Temporary insanity as a defense to criminal liability

Legal background and history

Murder is a serious crime. If found guilty, the accused faces, at the very least, a long prison term. When a person pleads "not guilty" to the crime of murder, he or she could be saying a number of things. The person may, first of all, be saying, "I'm innocent. I didn't commit this crime." Or the person may be saying, "I killed the victim, but I'm not guilty of a criminal offense because I was insane at the time the act took place."

What, exactly, is "insanity"? The definition varies among states. Most states, including Pennsylvania, use the M'Naghten rule, which requires a jury to find that the defendant was incapable, when the offense was committed, of distinguishing right from wrong.

A plea of temporary insanity is a refinement of this rule and means that the defendant was insane when the crime was committed, but is, at the time of the trial, sane. If the jury accepts the defense, the defendant is found "not guilty," but is not committed for mental or psychiatric treatment (because his or her insanity was deemed temporary), and is free to go.

History and present state of the law

The M'Naghten defense was first successfully used in 1859 in a case involving a man, in a rage, killing the lover of his wife. The defense is still available today in most jurisdictions, including Pennsylvania, although a number of states, reflecting popular opinion against those accused of crimes, have passed legislation against it.

One essential element of a successful M'Naghten defense is that the defendant needs a diagnosis of a serious mental disorder, such as schizophrenia. If such a defendant is on medication that treats the condition, is vigilantly maintaining a treatment course, is unlikely to engage in the behavior again, and now appears sane, the jury may well find him or her not guilty because of temporary insanity.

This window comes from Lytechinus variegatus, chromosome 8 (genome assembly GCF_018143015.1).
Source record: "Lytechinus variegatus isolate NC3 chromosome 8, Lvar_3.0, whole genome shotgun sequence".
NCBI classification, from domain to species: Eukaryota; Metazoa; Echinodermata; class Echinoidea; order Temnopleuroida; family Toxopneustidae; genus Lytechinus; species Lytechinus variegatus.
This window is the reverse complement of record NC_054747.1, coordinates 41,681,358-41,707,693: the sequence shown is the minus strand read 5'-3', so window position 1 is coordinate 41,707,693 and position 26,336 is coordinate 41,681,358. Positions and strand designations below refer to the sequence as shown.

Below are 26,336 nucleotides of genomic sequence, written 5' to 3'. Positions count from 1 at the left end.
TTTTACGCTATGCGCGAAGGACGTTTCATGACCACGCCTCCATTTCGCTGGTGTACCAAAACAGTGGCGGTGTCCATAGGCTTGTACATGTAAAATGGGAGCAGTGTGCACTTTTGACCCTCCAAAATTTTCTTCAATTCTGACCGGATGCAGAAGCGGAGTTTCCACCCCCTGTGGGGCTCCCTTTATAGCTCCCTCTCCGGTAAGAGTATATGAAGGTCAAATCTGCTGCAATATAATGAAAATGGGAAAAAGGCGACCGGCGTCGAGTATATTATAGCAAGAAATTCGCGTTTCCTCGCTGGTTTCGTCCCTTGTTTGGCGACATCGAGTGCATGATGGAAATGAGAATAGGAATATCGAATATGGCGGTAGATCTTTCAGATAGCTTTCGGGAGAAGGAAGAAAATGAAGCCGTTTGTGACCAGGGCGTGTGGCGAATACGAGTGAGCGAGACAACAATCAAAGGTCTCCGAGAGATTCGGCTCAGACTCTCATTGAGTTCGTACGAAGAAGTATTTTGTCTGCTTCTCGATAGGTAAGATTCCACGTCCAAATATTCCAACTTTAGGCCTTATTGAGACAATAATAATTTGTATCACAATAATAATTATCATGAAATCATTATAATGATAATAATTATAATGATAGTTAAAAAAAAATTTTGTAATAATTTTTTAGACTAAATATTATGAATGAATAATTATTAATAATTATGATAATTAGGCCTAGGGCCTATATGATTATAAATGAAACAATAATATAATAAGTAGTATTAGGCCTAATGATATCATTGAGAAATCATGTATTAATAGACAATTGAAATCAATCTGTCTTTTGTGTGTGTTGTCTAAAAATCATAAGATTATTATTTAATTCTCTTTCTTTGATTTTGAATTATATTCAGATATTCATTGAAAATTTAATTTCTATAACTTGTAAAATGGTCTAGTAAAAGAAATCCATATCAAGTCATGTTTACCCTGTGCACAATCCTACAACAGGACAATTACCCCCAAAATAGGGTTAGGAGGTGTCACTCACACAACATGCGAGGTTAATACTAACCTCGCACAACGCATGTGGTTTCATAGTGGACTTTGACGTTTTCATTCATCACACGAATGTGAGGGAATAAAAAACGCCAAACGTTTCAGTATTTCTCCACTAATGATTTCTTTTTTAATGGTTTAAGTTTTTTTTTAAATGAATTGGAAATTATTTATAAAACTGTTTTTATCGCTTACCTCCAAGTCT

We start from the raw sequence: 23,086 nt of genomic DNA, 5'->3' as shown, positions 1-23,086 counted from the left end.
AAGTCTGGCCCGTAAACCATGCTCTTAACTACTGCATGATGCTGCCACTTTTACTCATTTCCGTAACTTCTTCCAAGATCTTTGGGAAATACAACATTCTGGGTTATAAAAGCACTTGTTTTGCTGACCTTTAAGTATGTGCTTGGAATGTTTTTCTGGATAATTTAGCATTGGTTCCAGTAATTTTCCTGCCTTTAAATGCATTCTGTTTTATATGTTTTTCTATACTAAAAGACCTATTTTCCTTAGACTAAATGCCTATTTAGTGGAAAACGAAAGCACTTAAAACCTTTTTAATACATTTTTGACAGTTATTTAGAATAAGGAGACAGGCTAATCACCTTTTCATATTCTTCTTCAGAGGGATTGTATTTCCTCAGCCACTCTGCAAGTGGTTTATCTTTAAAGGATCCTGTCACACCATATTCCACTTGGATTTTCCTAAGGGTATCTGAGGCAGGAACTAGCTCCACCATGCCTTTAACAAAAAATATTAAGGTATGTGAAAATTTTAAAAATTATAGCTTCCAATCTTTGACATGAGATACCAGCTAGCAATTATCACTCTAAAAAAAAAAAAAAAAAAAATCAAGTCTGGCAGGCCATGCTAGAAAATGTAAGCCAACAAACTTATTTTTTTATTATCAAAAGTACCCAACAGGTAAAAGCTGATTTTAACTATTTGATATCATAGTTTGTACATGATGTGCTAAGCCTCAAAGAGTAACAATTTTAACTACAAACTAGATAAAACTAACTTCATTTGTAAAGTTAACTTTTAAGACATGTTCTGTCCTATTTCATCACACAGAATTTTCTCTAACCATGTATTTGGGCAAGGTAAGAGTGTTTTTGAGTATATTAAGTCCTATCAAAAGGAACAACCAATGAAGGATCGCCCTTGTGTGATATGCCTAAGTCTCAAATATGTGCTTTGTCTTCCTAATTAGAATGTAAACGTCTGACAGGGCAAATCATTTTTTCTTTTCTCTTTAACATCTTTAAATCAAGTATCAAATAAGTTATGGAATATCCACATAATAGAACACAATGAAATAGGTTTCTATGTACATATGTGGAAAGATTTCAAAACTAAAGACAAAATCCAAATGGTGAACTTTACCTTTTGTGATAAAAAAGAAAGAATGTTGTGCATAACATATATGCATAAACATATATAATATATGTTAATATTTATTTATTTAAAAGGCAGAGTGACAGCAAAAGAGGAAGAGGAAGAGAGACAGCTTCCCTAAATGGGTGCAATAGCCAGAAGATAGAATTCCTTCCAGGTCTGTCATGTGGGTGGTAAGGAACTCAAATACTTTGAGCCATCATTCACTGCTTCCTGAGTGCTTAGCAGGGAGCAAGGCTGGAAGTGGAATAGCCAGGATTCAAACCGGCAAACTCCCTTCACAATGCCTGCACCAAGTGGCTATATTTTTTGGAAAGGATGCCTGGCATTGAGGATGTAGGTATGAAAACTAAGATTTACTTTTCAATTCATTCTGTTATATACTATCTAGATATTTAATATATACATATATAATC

Pennsylvania does not have a lot of statutory or case law on the subject. A 1980 case states that, in a criminal prosecution, notice to the state under Pennsylvania Criminal Rule 305 which alleges temporary insanity must include a diagnosis or information concerning the extent or nature of the mental disorder that the defendant is suffering from.

But what is a "mental disorder"? There is no criminal statute defining the same, but perhaps statutory law in the area of insurance coverage for mental illness might prove helpful. The Pennsylvania statutes defines "serious mental illness" as a mental illnesses defined by the American Psychiatric Association in the Diagnostic and Statistical Manual, namely, anorexia nervosa, bipolar disorder, bulimia nervosa, delusional disorder, major depressive disorder, obsessive-compulsive disorder, panic disorder, schizoaffective disorder and schizophrenia.

Conclusion

If you a charged with murder or another serious crime, and believe that you are not responsible for your actions due to a serious mental illness, an illness that does not presently effect you to the extent that you might be judged permanently insane, you should immediately contact an experienced criminal defense attorney to investigate the facts of your case, to determine whether you can plea temporary insanity, thus avoiding criminal responsibility as well as psychiatric commitment.